How to play India’s growing demand for aluminium

With an expanding power sector and government spending on infrastructure, India's demand for aluminium is likely to soar. Here, we tip one cheap way to profit.

Cost is everything when it comes to commodities, and India's aluminium producers are among the most competitive in the world. Hindalco Industries (Luxembourg: HINDG) is one of the largest and best-known companies in the sector, with a 2011 turnover of around US$15bn.

It's the largest copper and second-largest aluminium producer in India, with market shares of 51% and 33% respectively. On the aluminium side, it does everything from bauxite mining, to smelting to recycling. Meanwhile, its copper smelter is the world's largest custom smelter at a single location.

The company joined the global topfive aluminium producers in 2007, after buying Novelis Inc a can recycler and aluminium roller - for $6bn. The deal made Hindalco the largest aluminium rolling company in the world. But Novelis acted as a drag on the company until 2009. The debt taken on to fund the deal was one reason, but more importantly, earnings at the unit were depressed by a contractual ceiling on can prices, and exposure to developed markets.

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However, with the expiry of these ceiling contracts in 2009 and cost restructuring, Novelis has emerged as a successful acquisition, with profitability improving. So while sales volumes for Novelis are still below 2008 levels, adjusted EBITDAnearly doubled in 2011.

The future of India's aluminium industry

India has the fifth-largest reserves of bauxite (the raw material from which aluminium is produced) in the world, with deposits of three billion tonnes. Indian aluminium producers are also among the lowest cost in the world, due to their ownership of power plants, the cheap labour force, and their proximity to raw material supplies. Yet India's share of world aluminium capacity is only about 3%.

Meanwhile, consumption of aluminium in India remains at1kgper head, compared to 30kg in the US and Europe, 10kg in Taiwan and 3kg in China. So there is tremendous potential for growth. In the medium term, power sector capacity expansion should spur demand. And in the long run, the Indian government's infrastructure drive should push demand higher.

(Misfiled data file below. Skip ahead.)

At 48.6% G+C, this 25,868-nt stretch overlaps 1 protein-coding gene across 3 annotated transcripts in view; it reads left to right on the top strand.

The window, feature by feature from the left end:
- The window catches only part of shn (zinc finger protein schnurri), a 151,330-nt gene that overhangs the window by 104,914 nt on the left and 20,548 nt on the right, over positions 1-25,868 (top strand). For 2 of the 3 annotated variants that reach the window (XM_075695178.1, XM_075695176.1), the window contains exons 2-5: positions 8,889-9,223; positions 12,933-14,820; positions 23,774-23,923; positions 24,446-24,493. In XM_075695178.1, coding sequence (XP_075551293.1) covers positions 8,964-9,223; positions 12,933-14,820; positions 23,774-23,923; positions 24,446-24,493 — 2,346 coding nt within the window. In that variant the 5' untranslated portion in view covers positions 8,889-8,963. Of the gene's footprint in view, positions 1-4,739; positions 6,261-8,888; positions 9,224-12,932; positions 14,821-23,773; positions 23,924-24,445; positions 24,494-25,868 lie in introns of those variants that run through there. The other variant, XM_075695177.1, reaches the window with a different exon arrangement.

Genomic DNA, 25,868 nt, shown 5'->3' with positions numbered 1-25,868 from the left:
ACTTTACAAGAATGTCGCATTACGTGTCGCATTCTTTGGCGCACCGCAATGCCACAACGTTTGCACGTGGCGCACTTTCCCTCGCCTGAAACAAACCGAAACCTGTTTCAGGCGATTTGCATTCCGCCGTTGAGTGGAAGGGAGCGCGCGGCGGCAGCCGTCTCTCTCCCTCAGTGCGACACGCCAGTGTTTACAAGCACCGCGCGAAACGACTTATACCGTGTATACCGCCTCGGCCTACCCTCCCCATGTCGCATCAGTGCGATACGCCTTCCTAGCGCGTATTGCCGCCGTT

The metal is increasingly being used as a substitute for others - for example, a need for improved fuel efficiency and pollution reduction is forcing several car makers to replace steel with aluminium. The latter's favourable weight-to-strength ratio and better conductivity helps increase mileage and reduce emissions.

Hindalco has also lined up some aggressive organic growth plans: it will expand its alumina capacity to 4.5m tonnes from current 1.5m, and aluminium capacity to 1.6m tonnes from the current 0.9m, the last phase of which is expected to commence production by 2014. Considering that demand for aluminium is expected to grow at 6-8% per year, this capacity expansion will leave Hindalco well placed to benefit.

The challenges for aluminium

The greatest challenge facing the industry is the continuous increase in raw material prices. Most input costs such as fuel oil, coal tar pitch, and caustic soda have increased along with the freight costs. Alumina costs for non-integrated smelters have gone up and may increase further.

Also, the aluminium industry is of course, highly cyclical, and so depends on the health of the global economy. China accounts for 40% of world aluminium demand, and fears of a slowdown in the country have already led to a decline in aluminium prices.

Hindalco's expansion plans are also facing delays in getting regulatory approvals. As a result the company has to incur extra costs which will squeeze its margins in the short term.

Should Hindalco Industries be a part of your stock portfolio?

As a low-cost producer, Hindalco'sbusiness should be among the more robust in the sector, particularly given that it's the largest producer of aluminium and copper in India. Of course, you have to account for the fact that this is a cyclical industry, and with China's woes and Europe's concerns, cyclical businesses are likely to fall further. However, even now, Hindalco looks cheap while it could get cheaper, long-term investors might consider starting to buy in now.

This article is taken from Equitymaster India's leading independent equity research initiative. Trusted by over a million members all over the world, Equitymaster, with its well-researched, unbiased and honest opinions is the preferred destination for investors interested in investing in India.